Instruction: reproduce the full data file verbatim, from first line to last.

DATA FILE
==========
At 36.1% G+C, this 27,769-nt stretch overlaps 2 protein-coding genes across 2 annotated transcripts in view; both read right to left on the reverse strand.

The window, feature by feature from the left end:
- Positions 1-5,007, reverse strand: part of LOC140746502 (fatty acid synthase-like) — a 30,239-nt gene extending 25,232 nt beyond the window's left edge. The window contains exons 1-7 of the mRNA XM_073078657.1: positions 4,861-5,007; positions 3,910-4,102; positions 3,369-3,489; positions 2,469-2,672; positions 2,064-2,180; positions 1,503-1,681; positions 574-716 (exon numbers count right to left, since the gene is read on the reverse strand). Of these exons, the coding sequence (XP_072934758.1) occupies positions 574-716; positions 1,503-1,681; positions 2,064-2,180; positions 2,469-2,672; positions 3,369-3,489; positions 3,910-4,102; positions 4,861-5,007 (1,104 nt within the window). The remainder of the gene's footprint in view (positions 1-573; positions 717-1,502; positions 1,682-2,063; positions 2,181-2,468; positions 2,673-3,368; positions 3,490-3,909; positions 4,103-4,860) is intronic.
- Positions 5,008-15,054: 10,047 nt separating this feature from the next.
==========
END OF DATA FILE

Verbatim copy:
At 36.1% G+C, this 27,769-nt stretch overlaps 2 protein-coding genes across 2 annotated transcripts in view; both read right to left on the reverse strand.

The window, feature by feature from the left end:
- Positions 1-5,007, reverse strand: part of LOC140746502 (fatty acid synthase-like) — a 30,239-nt gene extending 25,232 nt beyond the window's left edge. The window contains exons 1-7 of the mRNA XM_073078657.1: positions 4,861-5,007; positions 3,910-4,102; positions 3,369-3,489; positions 2,469-2,672; positions 2,064-2,180; positions 1,503-1,681; positions 574-716 (exon numbers count right to left, since the gene is read on the reverse strand). Of these exons, the coding sequence (XP_072934758.1) occupies positions 574-716; positions 1,503-1,681; positions 2,064-2,180; positions 2,469-2,672; positions 3,369-3,489; positions 3,910-4,102; positions 4,861-5,007 (1,104 nt within the window). The remainder of the gene's footprint in view (positions 1-573; positions 717-1,502; positions 1,682-2,063; positions 2,181-2,468; positions 2,673-3,368; positions 3,490-3,909; positions 4,103-4,860) is intronic.
- Positions 5,008-15,054: 10,047 nt separating this feature from the next.